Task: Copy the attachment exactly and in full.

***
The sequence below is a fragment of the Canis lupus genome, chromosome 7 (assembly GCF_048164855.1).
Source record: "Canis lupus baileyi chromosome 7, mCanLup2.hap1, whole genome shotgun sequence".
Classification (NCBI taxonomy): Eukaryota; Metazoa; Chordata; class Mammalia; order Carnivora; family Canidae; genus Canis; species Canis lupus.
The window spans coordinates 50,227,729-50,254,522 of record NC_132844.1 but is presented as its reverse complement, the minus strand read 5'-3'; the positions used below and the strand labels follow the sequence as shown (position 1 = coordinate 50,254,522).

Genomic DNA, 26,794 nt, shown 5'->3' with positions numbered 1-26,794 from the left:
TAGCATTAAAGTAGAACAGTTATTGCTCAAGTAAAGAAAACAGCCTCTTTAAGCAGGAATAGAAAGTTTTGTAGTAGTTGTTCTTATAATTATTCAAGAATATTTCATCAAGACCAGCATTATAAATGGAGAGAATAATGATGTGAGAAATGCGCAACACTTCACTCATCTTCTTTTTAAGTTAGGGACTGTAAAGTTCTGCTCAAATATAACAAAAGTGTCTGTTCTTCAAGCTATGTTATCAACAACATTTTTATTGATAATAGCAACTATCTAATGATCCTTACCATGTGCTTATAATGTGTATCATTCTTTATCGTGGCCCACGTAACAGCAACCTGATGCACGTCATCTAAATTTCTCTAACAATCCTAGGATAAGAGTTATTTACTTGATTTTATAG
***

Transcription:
The sequence below is a fragment of the Canis lupus genome, chromosome 7 (assembly GCF_048164855.1).
Source record: "Canis lupus baileyi chromosome 7, mCanLup2.hap1, whole genome shotgun sequence".
Classification (NCBI taxonomy): Eukaryota; Metazoa; Chordata; class Mammalia; order Carnivora; family Canidae; genus Canis; species Canis lupus.
The window spans coordinates 50,227,729-50,254,522 of record NC_132844.1 but is presented as its reverse complement, the minus strand read 5'-3'; the positions used below and the strand labels follow the sequence as shown (position 1 = coordinate 50,254,522).

Genomic DNA, 26,794 nt, shown 5'->3' with positions numbered 1-26,794 from the left:
TAGCATTAAAGTAGAACAGTTATTGCTCAAGTAAAGAAAACAGCCTCTTTAAGCAGGAATAGAAAGTTTTGTAGTAGTTGTTCTTATAATTATTCAAGAATATTTCATCAAGACCAGCATTATAAATGGAGAGAATAATGATGTGAGAAATGCGCAACACTTCACTCATCTTCTTTTTAAGTTAGGGACTGTAAAGTTCTGCTCAAATATAACAAAAGTGTCTGTTCTTCAAGCTATGTTATCAACAACATTTTTATTGATAATAGCAACTATCTAATGATCCTTACCATGTGCTTATAATGTGTATCATTCTTTATCGTGGCCCACGTAACAGCAACCTGATGCACGTCATCTAAATTTCTCTAACAATCCTAGGATAAGAGTTATTTACTTGATTTTATAG